BY KIM FRIEDMAN
We must think holistically about what constitutes “clean energy” when we consider climate change investments and our energy future. President Biden’s recent announcement of his $6 billion effort to save “distressed” nuclear (fission) power plants is misguided and short-sighted.
Although reducing carbon emissions is critical to slowing the pace of climate change, it must not be our only litmus test for moving toward a “clean” energy future, similarly to how our overall health cannot be measured solely by our blood pressure or weight.
In the case of nuclear power, we must consider its high cost compared to renewable energy sources, such as wind and solar. According to Climate Nexus, the minimum cost per megawatt hour to build a new nuclear plant is almost 3 times higher than utility-scale solar ($112 vs. $46, respectively) and almost 4 times higher than wind power ($122 vs. $30, respectively). That’s like paying $70,000 for a car when you could purchase an equivalent car, in terms of its overall value, for one-third or one-quarter of the cost.
There are also numerous environmental and community-based reasons to wean ourselves off of nuclear power. Intercontinental Cry, a non-profit newsroom that produces public-interest journalism centered on Indigenous Peoples, states that 75 percent of uranium mining worldwide occurs on Indigenous land, including in the United States. Furthermore, unlike solar and wind power, uranium reserves are not a renewable resource; eventually, we will run out of uranium.
We have spent over half a century trying to find a suitable storage option for spent fuel rods and have failed miserably. Consequently, these rods, which remain radioactive for as long as 10,000 years, are generally stored on site at active or shuttered plants all over this country. They are sitting ducks for domestic or international terrorists, and they pose a serious potential threat to surrounding communities’ drinking water supplies if radioactive water leaks and makes its way into the ground.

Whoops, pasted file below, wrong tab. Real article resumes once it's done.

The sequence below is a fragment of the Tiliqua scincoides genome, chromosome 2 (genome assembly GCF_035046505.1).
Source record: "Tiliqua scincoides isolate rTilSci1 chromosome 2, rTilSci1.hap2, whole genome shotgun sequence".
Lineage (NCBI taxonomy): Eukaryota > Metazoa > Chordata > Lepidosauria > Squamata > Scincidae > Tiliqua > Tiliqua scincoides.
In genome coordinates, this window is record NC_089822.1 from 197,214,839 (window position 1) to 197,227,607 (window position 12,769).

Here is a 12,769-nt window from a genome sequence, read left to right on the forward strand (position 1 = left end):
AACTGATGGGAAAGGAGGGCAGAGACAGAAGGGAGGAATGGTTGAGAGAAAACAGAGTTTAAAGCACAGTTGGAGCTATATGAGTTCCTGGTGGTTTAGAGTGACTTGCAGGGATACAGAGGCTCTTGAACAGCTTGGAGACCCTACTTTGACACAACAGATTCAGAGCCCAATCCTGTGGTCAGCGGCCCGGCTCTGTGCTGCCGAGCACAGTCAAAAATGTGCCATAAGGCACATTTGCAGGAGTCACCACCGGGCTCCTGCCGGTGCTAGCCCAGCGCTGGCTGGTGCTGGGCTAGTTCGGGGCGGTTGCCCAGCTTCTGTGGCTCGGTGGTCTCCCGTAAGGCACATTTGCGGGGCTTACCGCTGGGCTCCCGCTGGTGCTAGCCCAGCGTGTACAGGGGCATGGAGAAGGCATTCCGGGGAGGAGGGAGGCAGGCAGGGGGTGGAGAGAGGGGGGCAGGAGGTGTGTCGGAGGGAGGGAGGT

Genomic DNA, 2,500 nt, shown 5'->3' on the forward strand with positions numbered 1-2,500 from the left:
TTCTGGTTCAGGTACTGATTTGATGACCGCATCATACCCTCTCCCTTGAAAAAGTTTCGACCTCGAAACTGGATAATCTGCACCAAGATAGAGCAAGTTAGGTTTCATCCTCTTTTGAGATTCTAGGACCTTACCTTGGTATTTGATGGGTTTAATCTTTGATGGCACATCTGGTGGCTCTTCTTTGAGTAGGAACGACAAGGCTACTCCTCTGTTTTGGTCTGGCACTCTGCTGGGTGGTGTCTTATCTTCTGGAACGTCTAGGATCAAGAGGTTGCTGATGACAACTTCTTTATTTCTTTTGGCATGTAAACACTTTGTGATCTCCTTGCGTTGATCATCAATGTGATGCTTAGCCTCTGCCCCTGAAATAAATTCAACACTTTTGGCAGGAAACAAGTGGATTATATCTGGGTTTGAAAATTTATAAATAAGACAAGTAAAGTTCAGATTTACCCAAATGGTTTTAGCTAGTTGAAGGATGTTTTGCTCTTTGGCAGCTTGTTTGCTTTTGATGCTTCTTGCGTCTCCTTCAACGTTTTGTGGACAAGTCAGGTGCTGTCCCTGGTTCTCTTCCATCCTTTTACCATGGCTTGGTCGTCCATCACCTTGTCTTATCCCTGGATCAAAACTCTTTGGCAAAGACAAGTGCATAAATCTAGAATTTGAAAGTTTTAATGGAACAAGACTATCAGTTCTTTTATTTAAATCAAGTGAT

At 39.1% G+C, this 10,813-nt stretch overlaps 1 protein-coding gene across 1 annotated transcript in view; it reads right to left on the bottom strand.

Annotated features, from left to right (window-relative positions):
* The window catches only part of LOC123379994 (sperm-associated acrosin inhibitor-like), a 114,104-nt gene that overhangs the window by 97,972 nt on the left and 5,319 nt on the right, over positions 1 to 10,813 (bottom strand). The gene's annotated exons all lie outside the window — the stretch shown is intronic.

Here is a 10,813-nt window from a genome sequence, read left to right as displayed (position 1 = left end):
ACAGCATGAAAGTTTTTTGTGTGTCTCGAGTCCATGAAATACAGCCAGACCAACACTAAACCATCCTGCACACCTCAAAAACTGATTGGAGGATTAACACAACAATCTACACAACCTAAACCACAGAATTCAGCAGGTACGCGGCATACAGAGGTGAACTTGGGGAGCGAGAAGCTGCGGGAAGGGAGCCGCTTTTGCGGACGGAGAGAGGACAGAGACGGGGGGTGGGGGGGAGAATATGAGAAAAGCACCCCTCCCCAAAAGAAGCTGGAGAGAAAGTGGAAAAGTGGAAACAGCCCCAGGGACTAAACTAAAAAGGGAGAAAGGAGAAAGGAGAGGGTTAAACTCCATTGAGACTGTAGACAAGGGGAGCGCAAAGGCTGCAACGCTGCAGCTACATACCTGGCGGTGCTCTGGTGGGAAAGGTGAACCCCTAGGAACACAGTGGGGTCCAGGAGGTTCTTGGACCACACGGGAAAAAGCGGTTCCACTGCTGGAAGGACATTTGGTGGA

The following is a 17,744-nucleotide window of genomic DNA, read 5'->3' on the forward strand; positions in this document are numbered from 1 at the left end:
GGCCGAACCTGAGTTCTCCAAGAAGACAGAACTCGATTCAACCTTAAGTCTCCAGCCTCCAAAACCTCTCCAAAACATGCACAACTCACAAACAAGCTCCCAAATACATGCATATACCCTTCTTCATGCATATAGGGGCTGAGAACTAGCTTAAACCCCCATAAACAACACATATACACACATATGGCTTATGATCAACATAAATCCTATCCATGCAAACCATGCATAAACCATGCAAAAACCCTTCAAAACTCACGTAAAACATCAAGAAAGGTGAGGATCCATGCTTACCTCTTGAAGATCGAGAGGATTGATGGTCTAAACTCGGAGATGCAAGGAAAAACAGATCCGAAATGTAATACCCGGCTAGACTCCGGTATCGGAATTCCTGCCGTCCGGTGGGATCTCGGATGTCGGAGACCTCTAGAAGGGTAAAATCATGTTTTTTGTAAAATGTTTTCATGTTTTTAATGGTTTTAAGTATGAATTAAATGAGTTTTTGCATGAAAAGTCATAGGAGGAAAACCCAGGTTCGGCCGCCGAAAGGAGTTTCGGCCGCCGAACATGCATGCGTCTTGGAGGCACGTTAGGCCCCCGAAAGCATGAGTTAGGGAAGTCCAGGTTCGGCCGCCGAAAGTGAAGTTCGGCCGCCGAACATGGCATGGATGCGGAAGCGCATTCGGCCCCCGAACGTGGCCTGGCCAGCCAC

Contrary to public perception, nuclear power is a significant source of greenhouse gas emissions when considering the amount of fossil fuels required for mining, uranium enrichment, building and decommissioning of power plants, and processing and storing radioactive waste. In fact, nuclear power emits twice as much carbon as solar photovoltaics and six times as much as onshore wind power, according to the nonprofit organization Beyond Nuclear.
If the potentially catastrophic risks to nuclear power plants posed by political instability and military conflict were not apparent prior to Russia’s recent invasion of Ukraine, they are abundantly clear now.
On February 25, Russian forces seized control of the Chornobyl nuclear power plant and took its employees hostage, according to the Ukrainian spokesperson for the State Agency of Ukraine on Exclusion Zone Management. The plant was forced to rely on its backup generators to keep the spent fuel rods from overheating, which can cause a meltdown similar to the catastrophe that occurred at the Chornobyl plant in 1986. According to multiple sources, those generators can only provide back-up power for 48 hours. The plant relied on that back-up source of electricity for 24 of those 48 hours.
Then, on March 5, the BBC announced that a fire had erupted at the Zaporizhzhia nuclear power plant, the largest active plant in Europe, after it was damaged by Russian shelling. Several news outlets reported that the International Atomic Energy Agency (IAEA), the United Nation’s atomic watchdog, had lost data transmission.
There are viable existing alternative energy sources to nuclear power, such as large-scale solar and wind projects. Moreover, there are many new technologies in development or ready to be brought to scale with a significant infusion of public and private funds, which can have climate change mitigating results. These include the use of electrolyzers to extract hydrogen from water and carbon capture methods to sequester carbon. Let’s think long-term and make wise decisions with future generations and the sustainability of our planet in mind.
Kim Friedman is coordinator of West River Valley 100% Renewable.